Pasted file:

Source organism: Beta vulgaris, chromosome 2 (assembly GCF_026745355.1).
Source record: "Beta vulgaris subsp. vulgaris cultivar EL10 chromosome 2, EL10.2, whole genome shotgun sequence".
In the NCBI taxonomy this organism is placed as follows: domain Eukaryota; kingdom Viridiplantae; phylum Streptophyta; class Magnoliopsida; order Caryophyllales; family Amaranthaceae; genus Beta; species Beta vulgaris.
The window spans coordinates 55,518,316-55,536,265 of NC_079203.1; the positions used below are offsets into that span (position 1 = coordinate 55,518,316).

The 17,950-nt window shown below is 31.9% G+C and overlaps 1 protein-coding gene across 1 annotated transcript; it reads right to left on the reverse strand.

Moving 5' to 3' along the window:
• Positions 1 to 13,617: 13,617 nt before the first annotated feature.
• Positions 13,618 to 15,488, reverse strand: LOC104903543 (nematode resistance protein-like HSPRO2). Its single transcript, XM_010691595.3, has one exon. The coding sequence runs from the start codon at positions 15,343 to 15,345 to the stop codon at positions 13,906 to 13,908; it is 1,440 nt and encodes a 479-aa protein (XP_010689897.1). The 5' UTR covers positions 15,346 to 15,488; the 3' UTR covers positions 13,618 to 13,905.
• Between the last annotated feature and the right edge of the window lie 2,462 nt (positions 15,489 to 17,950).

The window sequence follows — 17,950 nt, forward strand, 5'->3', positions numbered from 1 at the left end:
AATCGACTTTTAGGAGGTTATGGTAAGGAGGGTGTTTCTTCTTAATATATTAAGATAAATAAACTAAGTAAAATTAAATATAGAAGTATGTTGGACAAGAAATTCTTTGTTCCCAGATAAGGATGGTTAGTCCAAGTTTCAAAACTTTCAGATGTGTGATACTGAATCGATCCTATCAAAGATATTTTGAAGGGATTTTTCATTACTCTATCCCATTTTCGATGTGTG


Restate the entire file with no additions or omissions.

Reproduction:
Source organism: Beta vulgaris, chromosome 2 (assembly GCF_026745355.1).
Source record: "Beta vulgaris subsp. vulgaris cultivar EL10 chromosome 2, EL10.2, whole genome shotgun sequence".
In the NCBI taxonomy this organism is placed as follows: domain Eukaryota; kingdom Viridiplantae; phylum Streptophyta; class Magnoliopsida; order Caryophyllales; family Amaranthaceae; genus Beta; species Beta vulgaris.
The window spans coordinates 55,518,316-55,536,265 of NC_079203.1; the positions used below are offsets into that span (position 1 = coordinate 55,518,316).

The 17,950-nt window shown below is 31.9% G+C and overlaps 1 protein-coding gene across 1 annotated transcript; it reads right to left on the reverse strand.

Moving 5' to 3' along the window:
• Positions 1 to 13,617: 13,617 nt before the first annotated feature.
• Positions 13,618 to 15,488, reverse strand: LOC104903543 (nematode resistance protein-like HSPRO2). Its single transcript, XM_010691595.3, has one exon. The coding sequence runs from the start codon at positions 15,343 to 15,345 to the stop codon at positions 13,906 to 13,908; it is 1,440 nt and encodes a 479-aa protein (XP_010689897.1). The 5' UTR covers positions 15,346 to 15,488; the 3' UTR covers positions 13,618 to 13,905.
• Between the last annotated feature and the right edge of the window lie 2,462 nt (positions 15,489 to 17,950).

The window sequence follows — 17,950 nt, forward strand, 5'->3', positions numbered from 1 at the left end:
AATCGACTTTTAGGAGGTTATGGTAAGGAGGGTGTTTCTTCTTAATATATTAAGATAAATAAACTAAGTAAAATTAAATATAGAAGTATGTTGGACAAGAAATTCTTTGTTCCCAGATAAGGATGGTTAGTCCAAGTTTCAAAACTTTCAGATGTGTGATACTGAATCGATCCTATCAAAGATATTTTGAAGGGATTTTTCATTACTCTATCCCATTTTCGATGTGTG